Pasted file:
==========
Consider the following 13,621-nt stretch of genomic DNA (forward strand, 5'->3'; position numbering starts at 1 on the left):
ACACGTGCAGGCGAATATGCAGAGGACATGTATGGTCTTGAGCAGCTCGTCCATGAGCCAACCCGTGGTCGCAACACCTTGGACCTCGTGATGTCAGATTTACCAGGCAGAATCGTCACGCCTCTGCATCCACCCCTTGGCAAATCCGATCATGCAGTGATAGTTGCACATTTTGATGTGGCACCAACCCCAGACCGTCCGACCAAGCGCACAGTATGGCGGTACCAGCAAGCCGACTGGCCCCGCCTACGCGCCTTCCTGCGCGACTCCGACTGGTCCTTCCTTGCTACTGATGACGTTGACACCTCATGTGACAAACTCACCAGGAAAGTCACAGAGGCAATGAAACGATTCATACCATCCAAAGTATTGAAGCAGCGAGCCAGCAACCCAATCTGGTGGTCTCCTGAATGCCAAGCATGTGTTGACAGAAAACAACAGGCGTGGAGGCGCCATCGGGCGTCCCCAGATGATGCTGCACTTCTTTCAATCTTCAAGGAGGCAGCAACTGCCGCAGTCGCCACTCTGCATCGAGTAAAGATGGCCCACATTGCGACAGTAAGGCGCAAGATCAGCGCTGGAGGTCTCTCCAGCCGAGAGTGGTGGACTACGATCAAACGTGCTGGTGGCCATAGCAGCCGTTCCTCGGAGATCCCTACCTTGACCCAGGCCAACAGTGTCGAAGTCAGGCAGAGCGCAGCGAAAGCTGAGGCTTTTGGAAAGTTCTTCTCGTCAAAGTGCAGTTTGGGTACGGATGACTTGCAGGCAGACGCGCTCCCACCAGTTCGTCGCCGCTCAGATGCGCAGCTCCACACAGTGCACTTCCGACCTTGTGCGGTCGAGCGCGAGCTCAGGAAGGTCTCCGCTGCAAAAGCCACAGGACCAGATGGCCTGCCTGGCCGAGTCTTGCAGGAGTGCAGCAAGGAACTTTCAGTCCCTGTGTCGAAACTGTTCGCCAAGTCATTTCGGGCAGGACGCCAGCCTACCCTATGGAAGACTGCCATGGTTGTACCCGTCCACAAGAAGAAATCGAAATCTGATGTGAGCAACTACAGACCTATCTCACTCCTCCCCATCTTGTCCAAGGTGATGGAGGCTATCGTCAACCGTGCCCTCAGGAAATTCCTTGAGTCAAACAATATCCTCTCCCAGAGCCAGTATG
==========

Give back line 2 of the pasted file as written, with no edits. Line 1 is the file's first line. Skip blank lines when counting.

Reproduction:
ACACGTGCAGGCGAATATGCAGAGGACATGTATGGTCTTGAGCAGCTCGTCCATGAGCCAACCCGTGGTCGCAACACCTTGGACCTCGTGATGTCAGATTTACCAGGCAGAATCGTCACGCCTCTGCATCCACCCCTTGGCAAATCCGATCATGCAGTGATAGTTGCACATTTTGATGTGGCACCAACCCCAGACCGTCCGACCAAGCGCACAGTATGGCGGTACCAGCAAGCCGACTGGCCCCGCCTACGCGCCTTCCTGCGCGACTCCGACTGGTCCTTCCTTGCTACTGATGACGTTGACACCTCATGTGACAAACTCACCAGGAAAGTCACAGAGGCAATGAAACGATTCATACCATCCAAAGTATTGAAGCAGCGAGCCAGCAACCCAATCTGGTGGTCTCCTGAATGCCAAGCATGTGTTGACAGAAAACAACAGGCGTGGAGGCGCCATCGGGCGTCCCCAGATGATGCTGCACTTCTTTCAATCTTCAAGGAGGCAGCAACTGCCGCAGTCGCCACTCTGCATCGAGTAAAGATGGCCCACATTGCGACAGTAAGGCGCAAGATCAGCGCTGGAGGTCTCTCCAGCCGAGAGTGGTGGACTACGATCAAACGTGCTGGTGGCCATAGCAGCCGTTCCTCGGAGATCCCTACCTTGACCCAGGCCAACAGTGTCGAAGTCAGGCAGAGCGCAGCGAAAGCTGAGGCTTTTGGAAAGTTCTTCTCGTCAAAGTGCAGTTTGGGTACGGATGACTTGCAGGCAGACGCGCTCCCACCAGTTCGTCGCCGCTCAGATGCGCAGCTCCACACAGTGCACTTCCGACCTTGTGCGGTCGAGCGCGAGCTCAGGAAGGTCTCCGCTGCAAAAGCCACAGGACCAGATGGCCTGCCTGGCCGAGTCTTGCAGGAGTGCAGCAAGGAACTTTCAGTCCCTGTGTCGAAACTGTTCGCCAAGTCATTTCGGGCAGGACGCCAGCCTACCCTATGGAAGACTGCCATGGTTGTACCCGTCCACAAGAAGAAATCGAAATCTGATGTGAGCAACTACAGACCTATCTCACTCCTCCCCATCTTGTCCAAGGTGATGGAGGCTATCGTCAACCGTGCCCTCAGGAAATTCCTTGAGTCAAACAATATCCTCTCCCAGAGCCAGTATG